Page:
“I’ve Never Really Been Anyone’s Girl,” Mary said in The Secret Garden.
When women move to the field I let them know loneliness is going to be a part of their stories in ways it wasn’t before. It doesn’t matter if they are single or married, life overseas will include loneliness. Single women might sit in their apartments thinking, “If I was married I wouldn’t feel lonely.” And married women might hear their single teammates and friends going out to eat and think, “I’m stuck here with my family. I really wish I could go out for some girl time.” Starting life over and establishing relationships takes time. We get that, right? We’re willing to pay the price.
What I hadn’t expected was the amount of rotation involved in relationships. Between language school, home assignments, God leading folks to other opportunities either on the field or in their passport countries … relational stability isn’t a given for us, is it?
I’ve been struck by how many lonely people are in this book: Mary, Colin, Mr. Craven, and Ben Weatherstaff!
“Since she had been living in other people’s houses and had had no Ayah, she had begun to feel lonely and to think queer thoughts which were new to her. She had begun to wonder why she had never seemed to belong to anyone even when her father and mother had been alive. Other children seemed to belong to their fathers and mothers, but she had never seemed to really be anyone’s little girl. She had had servants, and food and clothes, but no one had taken any notice of her.”
Mistress Mary went a step nearer to the robin and looked at him very hard.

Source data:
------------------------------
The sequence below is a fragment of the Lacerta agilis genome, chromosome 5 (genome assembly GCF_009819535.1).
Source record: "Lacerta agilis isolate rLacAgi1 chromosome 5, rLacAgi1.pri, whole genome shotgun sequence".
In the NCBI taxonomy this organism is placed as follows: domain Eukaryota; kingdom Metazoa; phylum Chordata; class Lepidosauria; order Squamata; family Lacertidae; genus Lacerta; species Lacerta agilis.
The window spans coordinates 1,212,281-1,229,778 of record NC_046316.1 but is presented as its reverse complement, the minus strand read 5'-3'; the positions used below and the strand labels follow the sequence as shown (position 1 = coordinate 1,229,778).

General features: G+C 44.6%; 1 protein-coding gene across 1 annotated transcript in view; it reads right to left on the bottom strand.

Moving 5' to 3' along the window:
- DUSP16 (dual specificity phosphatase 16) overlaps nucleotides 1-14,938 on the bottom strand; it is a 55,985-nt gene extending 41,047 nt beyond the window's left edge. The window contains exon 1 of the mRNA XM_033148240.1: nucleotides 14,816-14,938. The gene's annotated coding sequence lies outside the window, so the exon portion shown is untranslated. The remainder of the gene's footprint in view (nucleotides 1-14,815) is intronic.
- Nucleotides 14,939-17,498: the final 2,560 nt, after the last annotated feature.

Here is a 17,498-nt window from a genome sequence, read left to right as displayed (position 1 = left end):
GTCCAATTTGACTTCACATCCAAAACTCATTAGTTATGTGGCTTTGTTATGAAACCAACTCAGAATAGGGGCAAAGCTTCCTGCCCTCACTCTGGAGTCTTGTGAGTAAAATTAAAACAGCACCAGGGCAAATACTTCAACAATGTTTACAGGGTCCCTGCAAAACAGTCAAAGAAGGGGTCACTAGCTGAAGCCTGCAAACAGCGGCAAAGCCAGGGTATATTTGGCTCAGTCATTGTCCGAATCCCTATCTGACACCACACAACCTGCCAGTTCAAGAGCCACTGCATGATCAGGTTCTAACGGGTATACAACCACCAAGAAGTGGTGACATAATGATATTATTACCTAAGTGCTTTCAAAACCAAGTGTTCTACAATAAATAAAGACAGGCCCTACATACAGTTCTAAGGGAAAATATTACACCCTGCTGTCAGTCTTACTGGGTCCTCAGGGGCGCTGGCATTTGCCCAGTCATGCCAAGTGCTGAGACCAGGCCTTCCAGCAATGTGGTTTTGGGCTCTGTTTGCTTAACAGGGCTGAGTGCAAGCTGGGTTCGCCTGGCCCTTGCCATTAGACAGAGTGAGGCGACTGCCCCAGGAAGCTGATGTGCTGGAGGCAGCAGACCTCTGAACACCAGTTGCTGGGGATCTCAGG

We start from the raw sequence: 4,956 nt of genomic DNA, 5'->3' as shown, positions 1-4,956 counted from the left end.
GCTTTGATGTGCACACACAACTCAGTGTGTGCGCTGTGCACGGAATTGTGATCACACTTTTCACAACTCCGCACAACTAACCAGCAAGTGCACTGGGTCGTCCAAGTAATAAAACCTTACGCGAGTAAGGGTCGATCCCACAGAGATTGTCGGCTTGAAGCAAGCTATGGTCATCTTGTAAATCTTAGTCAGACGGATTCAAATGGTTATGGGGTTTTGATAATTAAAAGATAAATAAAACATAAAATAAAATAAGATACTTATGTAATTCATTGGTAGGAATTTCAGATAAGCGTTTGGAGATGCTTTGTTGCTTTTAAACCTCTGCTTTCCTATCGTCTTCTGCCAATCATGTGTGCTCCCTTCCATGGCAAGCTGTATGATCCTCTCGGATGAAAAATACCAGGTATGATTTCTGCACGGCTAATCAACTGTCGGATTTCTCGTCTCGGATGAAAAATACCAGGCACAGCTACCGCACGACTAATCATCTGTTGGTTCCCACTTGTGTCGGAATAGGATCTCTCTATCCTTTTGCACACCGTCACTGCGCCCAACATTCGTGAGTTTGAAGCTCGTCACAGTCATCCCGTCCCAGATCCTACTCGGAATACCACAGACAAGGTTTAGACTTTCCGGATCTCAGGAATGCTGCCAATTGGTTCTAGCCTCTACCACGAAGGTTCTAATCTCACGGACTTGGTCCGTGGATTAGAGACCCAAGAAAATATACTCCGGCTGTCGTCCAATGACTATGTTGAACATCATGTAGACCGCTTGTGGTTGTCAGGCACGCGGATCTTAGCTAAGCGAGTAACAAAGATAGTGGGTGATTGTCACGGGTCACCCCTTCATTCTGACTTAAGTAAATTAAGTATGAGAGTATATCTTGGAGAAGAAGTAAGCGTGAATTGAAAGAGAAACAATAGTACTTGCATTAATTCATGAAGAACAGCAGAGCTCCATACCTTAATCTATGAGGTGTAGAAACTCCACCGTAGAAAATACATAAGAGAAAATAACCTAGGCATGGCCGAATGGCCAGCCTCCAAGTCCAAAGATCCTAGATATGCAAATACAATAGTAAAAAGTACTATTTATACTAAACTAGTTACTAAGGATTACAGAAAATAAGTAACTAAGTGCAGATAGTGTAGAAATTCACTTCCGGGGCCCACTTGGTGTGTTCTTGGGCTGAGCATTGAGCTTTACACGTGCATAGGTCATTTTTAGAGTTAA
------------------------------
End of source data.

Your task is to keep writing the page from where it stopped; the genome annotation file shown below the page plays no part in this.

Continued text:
“I’m lonely,” she said.
She had not known before that this was one of the things which made her feel sour and cross. She seemed to find it out when the robin looked at her and she looked at the robin.
(Mary and Martha were chatting and Mary had just said, “I wish I had a little spade” and Martha wondered why.)
“This is such a big lonely place,” she said slowly, as if she were turning matters over in her mind. “The house is lonely, and the park is lonely, and the gardens are lonely. So many places seem shut up. I never did many things in India, but there were more people to look at – natives and soldiers marching by – and sometimes bands playing, any my Ayah told me stories. There is no one to talk to here except you and Ben Weatherstaff. And you have to do your work and Ben Weatherstaff won’t speak to me often. I thought if I had a little spade I could dig somewhere as he does, and I might make a little garden if he would give me some seeds.”
Mary began to find her way out of this season of loneliness through friendships, changing herself, and finding something purposeful to do. There you have it, the simple formula for combating loneliness. HA! While I think they are wise principles, they aren’t meant to be a formula. If you do X you will get Y. And that’s what can be so tricky about loneliness – right? What has your experience with loneliness been like overseas? And for those who have been at this for a while, what seasons and ebbs and flows have you seen in this area? What’s helped you (all of you)?
As for this book, any thoughts on the characters and lonliness? How might the authors person story impacted her portrayal of this theme?
We’re half way through the book! Don’t you wish you could have seen what the garden looked like the first time Mary entered? And Dickon!! What a nice lad. And Colin and his fits. UGH!? Anyone else speaking with more of an accent? =)?
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